Woman showing her mother information about hearing loss and hearing aids in the kitchen.

When your mother is always several seconds too late to laugh at the punchline of a joke or your father quits talking on the phone because it’s too tough to hear, it’s time to talk about hearing aids. Although a quarter of individuals aged 65 to 74 and half of people over the age of 75 have detectable hearing loss, it can be an altogether different matter getting them to recognize their hearing problems. Most individuals won’t even detect how much their hearing has changed because it declines little by little. And even if they are aware of their hearing loss, it can be a big step getting them to acknowledge they need hearing aids. The following advice can help you frame your conversation to make sure it hits the right note.

How to Explain to a Loved One That They Need Hearing Aids

Recognize That it Won’t be One Conversation But a Process

Before having the discussion, take some time to think about what you will say and how your loved one will respond. When getting ready, it’s helpful to frame this as a process instead of a single conversation. It might take a number of conversations over weeks or months for your loved one to admit they have a hearing problem. There’s nothing wrong with that! Let the conversations continue at a natural pace. You really need to wait until your loved one is really comfortable with the idea before going ahead. If someone won’t use their hearing aids, they don’t do much good after all.

Pick The Right Time

Decide on a time when your loved one is relaxed and alone. Holidays or large get-togethers can be stressful and could draw more attention to your family member’s hearing problems, making them sensitive to any imagined attack. To ensure that your loved one hears you correctly and can actively engage in the conversation, a quiet one-on-one is the best idea.

Be Clear And Straightforward in Your Approach

It’s beneficial not to be vague and ambiguous about your worries. Be direct: “Lets’s have a discussion about your hearing mom”. Present well-defined examples of symptoms you’ve recognized, such as having difficulty following tv shows asking people to repeat what they said, insisting that others mumble, or missing information in important conversations. Focus on how your loved one’s hearing issues impact their day-to-day life rather than talking about their hearing itself. You could say something like “You aren’t going out with your friends as much these days, could that be because you have a difficult time hearing them?”.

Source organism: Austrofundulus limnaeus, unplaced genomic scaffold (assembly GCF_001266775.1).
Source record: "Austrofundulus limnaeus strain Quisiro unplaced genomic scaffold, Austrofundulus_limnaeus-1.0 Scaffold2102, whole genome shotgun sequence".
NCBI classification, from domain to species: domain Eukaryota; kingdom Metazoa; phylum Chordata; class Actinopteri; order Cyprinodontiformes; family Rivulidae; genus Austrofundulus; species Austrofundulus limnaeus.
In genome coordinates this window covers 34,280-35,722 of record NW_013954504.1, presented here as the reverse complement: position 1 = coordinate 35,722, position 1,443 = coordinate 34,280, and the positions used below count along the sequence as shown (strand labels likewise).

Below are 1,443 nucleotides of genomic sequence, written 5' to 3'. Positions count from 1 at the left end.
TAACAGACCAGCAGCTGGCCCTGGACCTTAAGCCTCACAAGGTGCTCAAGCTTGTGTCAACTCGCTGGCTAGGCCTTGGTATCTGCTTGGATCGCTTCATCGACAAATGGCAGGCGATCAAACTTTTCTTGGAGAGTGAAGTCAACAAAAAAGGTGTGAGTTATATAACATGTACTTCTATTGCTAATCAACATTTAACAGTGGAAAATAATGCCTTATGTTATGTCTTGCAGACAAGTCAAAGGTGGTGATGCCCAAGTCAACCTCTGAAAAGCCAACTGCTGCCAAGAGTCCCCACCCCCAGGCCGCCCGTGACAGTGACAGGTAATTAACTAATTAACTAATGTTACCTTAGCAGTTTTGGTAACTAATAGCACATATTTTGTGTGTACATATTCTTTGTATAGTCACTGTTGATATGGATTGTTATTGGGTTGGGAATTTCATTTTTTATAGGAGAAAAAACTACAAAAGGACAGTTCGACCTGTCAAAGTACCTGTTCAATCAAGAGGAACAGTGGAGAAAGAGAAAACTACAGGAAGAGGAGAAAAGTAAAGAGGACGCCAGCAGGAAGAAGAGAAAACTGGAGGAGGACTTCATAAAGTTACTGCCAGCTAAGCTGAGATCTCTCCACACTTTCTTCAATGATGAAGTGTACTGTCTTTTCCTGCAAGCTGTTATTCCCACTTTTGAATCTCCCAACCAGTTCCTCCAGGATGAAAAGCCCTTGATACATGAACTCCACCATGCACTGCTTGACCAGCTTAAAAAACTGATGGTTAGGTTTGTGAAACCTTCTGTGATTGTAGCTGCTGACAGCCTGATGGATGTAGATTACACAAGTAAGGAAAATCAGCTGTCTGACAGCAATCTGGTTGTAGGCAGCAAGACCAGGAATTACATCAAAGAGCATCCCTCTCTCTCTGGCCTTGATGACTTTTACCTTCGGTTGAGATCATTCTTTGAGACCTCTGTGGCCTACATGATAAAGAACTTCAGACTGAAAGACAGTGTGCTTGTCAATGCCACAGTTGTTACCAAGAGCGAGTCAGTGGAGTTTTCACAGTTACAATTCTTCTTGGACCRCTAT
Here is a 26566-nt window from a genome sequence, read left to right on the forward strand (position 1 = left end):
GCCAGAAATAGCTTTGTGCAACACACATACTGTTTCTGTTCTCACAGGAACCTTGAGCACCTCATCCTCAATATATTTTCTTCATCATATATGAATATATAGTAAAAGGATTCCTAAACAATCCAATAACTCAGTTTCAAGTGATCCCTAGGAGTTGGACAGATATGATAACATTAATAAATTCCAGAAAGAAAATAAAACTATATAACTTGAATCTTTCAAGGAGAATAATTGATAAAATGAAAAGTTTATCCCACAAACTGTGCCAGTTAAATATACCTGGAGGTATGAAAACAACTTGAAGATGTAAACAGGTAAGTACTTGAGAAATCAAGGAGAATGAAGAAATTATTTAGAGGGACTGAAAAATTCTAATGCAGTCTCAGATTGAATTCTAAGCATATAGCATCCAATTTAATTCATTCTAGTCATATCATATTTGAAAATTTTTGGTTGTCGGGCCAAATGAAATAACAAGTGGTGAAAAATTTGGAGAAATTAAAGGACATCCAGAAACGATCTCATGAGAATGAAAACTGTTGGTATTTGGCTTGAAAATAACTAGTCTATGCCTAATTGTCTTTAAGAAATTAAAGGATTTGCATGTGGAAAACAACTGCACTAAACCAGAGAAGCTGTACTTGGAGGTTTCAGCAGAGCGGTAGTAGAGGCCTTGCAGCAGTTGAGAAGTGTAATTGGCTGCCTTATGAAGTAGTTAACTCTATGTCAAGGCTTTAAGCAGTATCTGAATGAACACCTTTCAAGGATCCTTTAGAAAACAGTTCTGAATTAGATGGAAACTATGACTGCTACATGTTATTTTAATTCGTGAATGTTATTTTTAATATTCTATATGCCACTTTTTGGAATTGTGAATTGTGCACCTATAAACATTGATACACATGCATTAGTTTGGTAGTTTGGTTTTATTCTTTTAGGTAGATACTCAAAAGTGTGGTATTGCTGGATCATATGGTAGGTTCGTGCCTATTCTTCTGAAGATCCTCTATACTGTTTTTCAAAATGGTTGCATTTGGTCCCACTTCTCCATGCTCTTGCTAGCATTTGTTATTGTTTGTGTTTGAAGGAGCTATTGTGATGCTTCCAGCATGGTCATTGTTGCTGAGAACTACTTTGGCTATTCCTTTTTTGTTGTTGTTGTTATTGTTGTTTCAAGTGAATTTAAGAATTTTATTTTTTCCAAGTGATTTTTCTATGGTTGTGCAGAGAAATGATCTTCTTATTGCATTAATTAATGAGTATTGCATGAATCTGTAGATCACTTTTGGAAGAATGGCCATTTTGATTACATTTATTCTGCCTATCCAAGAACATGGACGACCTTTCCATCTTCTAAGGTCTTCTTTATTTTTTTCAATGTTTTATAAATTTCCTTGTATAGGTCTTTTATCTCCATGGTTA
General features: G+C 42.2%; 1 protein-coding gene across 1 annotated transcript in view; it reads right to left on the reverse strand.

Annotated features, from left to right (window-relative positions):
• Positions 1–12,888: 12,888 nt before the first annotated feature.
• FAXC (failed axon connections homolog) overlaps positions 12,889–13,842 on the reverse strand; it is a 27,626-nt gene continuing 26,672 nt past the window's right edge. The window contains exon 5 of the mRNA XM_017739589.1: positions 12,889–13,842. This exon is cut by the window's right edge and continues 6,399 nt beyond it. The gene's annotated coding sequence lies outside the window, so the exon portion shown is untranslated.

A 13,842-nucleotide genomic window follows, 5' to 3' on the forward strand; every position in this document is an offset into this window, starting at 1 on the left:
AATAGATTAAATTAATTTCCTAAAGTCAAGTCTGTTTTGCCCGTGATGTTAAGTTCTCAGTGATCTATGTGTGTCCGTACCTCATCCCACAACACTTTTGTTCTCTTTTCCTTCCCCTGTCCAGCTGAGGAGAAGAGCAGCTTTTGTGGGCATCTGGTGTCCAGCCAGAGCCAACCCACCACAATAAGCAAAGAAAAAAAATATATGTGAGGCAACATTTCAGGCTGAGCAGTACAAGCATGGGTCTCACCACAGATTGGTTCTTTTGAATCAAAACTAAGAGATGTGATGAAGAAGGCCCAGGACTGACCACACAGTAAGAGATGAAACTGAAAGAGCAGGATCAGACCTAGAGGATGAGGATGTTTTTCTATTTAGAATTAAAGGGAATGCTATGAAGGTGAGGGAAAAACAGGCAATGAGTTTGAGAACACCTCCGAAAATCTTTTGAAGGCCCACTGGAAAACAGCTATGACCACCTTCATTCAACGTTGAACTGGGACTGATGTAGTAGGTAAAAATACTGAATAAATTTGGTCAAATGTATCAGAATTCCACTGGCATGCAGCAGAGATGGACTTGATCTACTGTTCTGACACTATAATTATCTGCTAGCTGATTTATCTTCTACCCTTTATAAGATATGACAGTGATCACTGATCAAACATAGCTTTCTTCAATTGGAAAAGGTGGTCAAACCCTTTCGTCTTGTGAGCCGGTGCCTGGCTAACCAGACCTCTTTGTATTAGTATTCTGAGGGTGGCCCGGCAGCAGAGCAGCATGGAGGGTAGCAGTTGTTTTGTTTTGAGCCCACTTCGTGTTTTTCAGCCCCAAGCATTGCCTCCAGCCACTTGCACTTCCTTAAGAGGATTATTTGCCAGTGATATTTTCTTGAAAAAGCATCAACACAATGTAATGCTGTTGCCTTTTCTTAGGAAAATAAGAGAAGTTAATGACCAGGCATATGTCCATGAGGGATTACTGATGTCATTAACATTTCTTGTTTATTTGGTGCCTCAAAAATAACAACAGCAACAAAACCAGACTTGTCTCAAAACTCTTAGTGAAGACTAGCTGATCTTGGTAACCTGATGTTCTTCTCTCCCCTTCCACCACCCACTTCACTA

Be Sensitive to Their Underlying Fears And Concerns

Hearing impairment frequently corresponds to a broader fear of losing independence, specifically for older adults confronted with physical frailty or other age-related changes. If your loved one is resistant to talk about hearing aids or denies the problem, try to understand where he or she is coming from. Let them know that you recognize how difficult this conversation can be. If the conversation begins to go south, table it until a different time.

Offer Next Steps

When both people work together you will have the most successful discussion about hearing impairment. The process of buying hearing aids can be very daunting and that might be one reason why they are so reluctant. In order to make the process as smooth as possible, offer to help. Before you talk, print out our information. You can also give us a call to see if we accept your loved one’s insurance. Information about the commonness of hearing problems may help individuals who feel sensitive or embarrassed about their hearing problems.

Know That The Process Doesn’t End With Hearing Aids

So your talks were convincing and your loved one has agreed to look into hearing aids. Fantastic! But there’s more to it than that. Adjusting to life with hearing aids will take time. Your loved one has new sounds to manage, new devices to care for, and maybe some old habits to forget. Be an advocate during this adjustment period. If your family member is unhappy with the hearing aids, take those concerns seriously.

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The site information is for educational and informational purposes only and does not constitute medical advice. To receive personalized advice or treatment, schedule an appointment.
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